In Horse Racing, what is the difference between a firm, soft, and yielding track condition.?
Does it change the speed of the horse, and by how much in each case?
What is Yielding? What does it mean?
- PNewmarketLv 61 decade agoFavorite Answer
Yielding is an Irish description of going: it is what we would call heavy ground here in GB.
Basically good ground is genuine ground with a bit of spring in it that most horses should run well on.
Firm ground is ground that has dried out and is therefore firmer to run on. You will find horses run faster on firm ground as there is no give in the ground to slow the speed. However, horses can get injured on firm ground as there is no absorbtion of the shock of the horses foot hitting the ground. If you hear a commentator or trainer say a horse "likes to hear his hooves rattle" they mean the horse runs best on firm ground.
Soft ground has slightly more give in it than good ground, but is still considered safe for most horses to run on.
Yielding/heavy ground is very stamina sapping and therefore will slow horses down considerably. Try to imagine yourself running through a muddy field: your feet are being sucked into the mud and you use up a lot of energy.
I'm not sure about how much (in terms of mph) the ground slows or speeds up a horse but having looked at the last 18 runnings of the 2,000 Guineas (over 1 mile) the fastest running was in 1994 by Mister Baileys in 1.35.08 on Good to Firm ground. The slowest was in 1998 by King of Kings in 1.39.25 on Good to Soft going.
Hope that helps.
- Anonymous4 years ago
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Apparently nobody ever watches races, because Quarterhorses (which were so called because they traditionally raced a quarter mile) do fast sprint distances from about 200-300 yards up to 4 1/2 furlongs (a furlong is one-eigth of a mile) and race only straight races on dirt, whereas Thorobreds race on either dirt or turf and anything from about 5 1/2 furlongs (called a sprint) up to 1 1/4 mile or more (called a route) and even longer (The Belmont is 1 1/2 miles, making it the longest stakes race in the U.S.), and the majority of Thorobred races involve turns (as do some of the top-length Quarterhorse races on very small tracks). In Thorobred racing, each horse eventually becomes "proficient" in a particular length of race, so a horse that can run a mile (for example) may not have what it takes to dominate a shorter race (say 6 furlongs, or three-quarters of a mile) because it does not have time to catch the leader. In addition, in Quarterhorse racing there is frequent bumping of the animals as they leave the starting gate, an event which would usually be considered a foul and possible disqualification if it were to occur in a Thorobred race. Finally their physiques are very different, as all Thorobreds today can trace their lineage to several 18th Century racehorses, primarily from the Mid-east.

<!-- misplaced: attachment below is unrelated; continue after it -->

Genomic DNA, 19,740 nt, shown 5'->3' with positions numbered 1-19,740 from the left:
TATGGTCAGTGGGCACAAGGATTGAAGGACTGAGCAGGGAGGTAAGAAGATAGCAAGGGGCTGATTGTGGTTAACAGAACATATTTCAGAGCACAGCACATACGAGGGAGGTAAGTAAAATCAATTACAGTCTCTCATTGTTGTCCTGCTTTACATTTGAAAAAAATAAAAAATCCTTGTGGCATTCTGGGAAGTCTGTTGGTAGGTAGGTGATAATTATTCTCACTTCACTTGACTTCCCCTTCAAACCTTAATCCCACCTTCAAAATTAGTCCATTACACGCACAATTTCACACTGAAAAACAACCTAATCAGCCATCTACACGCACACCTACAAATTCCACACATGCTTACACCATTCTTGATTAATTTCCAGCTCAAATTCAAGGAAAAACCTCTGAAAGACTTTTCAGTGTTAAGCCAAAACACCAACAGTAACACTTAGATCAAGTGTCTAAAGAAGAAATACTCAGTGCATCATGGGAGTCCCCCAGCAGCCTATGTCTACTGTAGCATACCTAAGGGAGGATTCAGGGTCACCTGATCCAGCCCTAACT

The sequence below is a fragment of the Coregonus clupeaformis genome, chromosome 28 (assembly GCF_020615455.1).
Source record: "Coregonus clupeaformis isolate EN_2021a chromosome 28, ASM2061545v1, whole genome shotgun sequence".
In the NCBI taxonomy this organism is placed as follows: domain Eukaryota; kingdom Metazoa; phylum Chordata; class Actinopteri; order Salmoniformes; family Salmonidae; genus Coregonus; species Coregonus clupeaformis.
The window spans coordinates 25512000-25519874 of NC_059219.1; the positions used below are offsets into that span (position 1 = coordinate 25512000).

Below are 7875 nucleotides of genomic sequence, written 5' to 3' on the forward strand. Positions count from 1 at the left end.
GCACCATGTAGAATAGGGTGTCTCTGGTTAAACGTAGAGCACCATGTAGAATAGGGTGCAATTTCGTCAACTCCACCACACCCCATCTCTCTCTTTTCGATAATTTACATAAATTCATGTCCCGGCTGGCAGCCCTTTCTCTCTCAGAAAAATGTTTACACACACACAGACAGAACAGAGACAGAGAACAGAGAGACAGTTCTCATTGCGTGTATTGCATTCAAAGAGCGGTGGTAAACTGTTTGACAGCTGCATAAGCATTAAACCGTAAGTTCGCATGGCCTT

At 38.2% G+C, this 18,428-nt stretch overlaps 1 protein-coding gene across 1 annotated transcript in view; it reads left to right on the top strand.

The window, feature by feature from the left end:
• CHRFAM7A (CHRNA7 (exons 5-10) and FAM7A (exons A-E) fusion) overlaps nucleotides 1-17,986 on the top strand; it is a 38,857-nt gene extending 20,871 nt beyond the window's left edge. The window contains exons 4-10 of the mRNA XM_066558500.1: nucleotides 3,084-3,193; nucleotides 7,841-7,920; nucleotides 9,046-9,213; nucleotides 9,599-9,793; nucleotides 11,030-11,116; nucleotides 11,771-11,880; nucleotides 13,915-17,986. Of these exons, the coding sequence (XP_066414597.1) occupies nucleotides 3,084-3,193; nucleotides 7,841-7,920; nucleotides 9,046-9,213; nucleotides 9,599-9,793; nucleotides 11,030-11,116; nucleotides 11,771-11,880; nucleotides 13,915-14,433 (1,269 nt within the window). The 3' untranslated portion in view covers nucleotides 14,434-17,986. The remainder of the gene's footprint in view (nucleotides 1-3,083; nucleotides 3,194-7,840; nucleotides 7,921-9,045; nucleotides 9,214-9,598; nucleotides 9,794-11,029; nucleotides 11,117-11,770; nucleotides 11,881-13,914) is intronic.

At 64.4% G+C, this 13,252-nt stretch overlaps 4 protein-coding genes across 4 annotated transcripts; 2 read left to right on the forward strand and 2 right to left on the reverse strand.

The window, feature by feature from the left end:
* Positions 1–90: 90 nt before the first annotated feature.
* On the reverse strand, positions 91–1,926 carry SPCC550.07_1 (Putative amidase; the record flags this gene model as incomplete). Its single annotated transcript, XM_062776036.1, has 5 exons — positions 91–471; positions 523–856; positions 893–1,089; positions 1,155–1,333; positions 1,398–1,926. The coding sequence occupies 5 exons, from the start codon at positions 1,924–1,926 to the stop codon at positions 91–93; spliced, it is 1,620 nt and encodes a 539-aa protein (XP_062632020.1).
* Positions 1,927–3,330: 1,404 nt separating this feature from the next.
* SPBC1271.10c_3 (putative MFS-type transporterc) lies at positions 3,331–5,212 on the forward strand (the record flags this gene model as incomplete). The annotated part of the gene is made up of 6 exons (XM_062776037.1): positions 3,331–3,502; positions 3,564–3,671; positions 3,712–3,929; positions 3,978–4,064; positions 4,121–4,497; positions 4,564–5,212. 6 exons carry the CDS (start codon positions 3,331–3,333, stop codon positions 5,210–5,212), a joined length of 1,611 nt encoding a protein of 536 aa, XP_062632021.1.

- Anonymous4 years ago
Obviously the breed, but you knew that. The quarter horses got their name from back when the United States was new, and men raced the horses for sport. Because they seemed to be built as sprinters, they were raced for only a quarter mile. Hence, Quarter Horses. Thoroughbreds, on the other hand, are more of cross country runners. Their races are a mile, sometimes longer. TB's are great for eventing too. As you can see, there are many differences, if you know where to look.
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- Anonymous1 decade ago
OK,to start with the different descriptions of the track indicate how much water there is in the ground,with firm less water than yielding.The speed of the horse is governed by the action(way it moves) of that horse.Horses that like yielding ground tend to have a high knee action and can get their feet out of the sticky conditions easier than a low actioned(daisy cutting) horse who skims across the surface.this type is usually suited to fast ground conditions.the range of going descriptions are ..Hard,Firm,Good to Firm,Good,Good to Soft,Soft,Yeilding(irish term meaning soft)and Heavy.After heavy the course is unraceable.Source(s): pro.trainer for over 25 years in the uk.
- Eddie DLv 61 decade ago
I think that the different going descriptions with moisture are as follows; good, yielding, soft, (holding), heavy. Yielding means that the ground yields to the pressure of hooves. For instance the official going at Listowel recently on September 23 was described as good to yielding, so I hardly think that yielding is equivalent to heavy as that would amount to nonsense.
- 1 decade ago
its about turf tracks,its basicly the heigth of the grassSource(s): my name is track daddy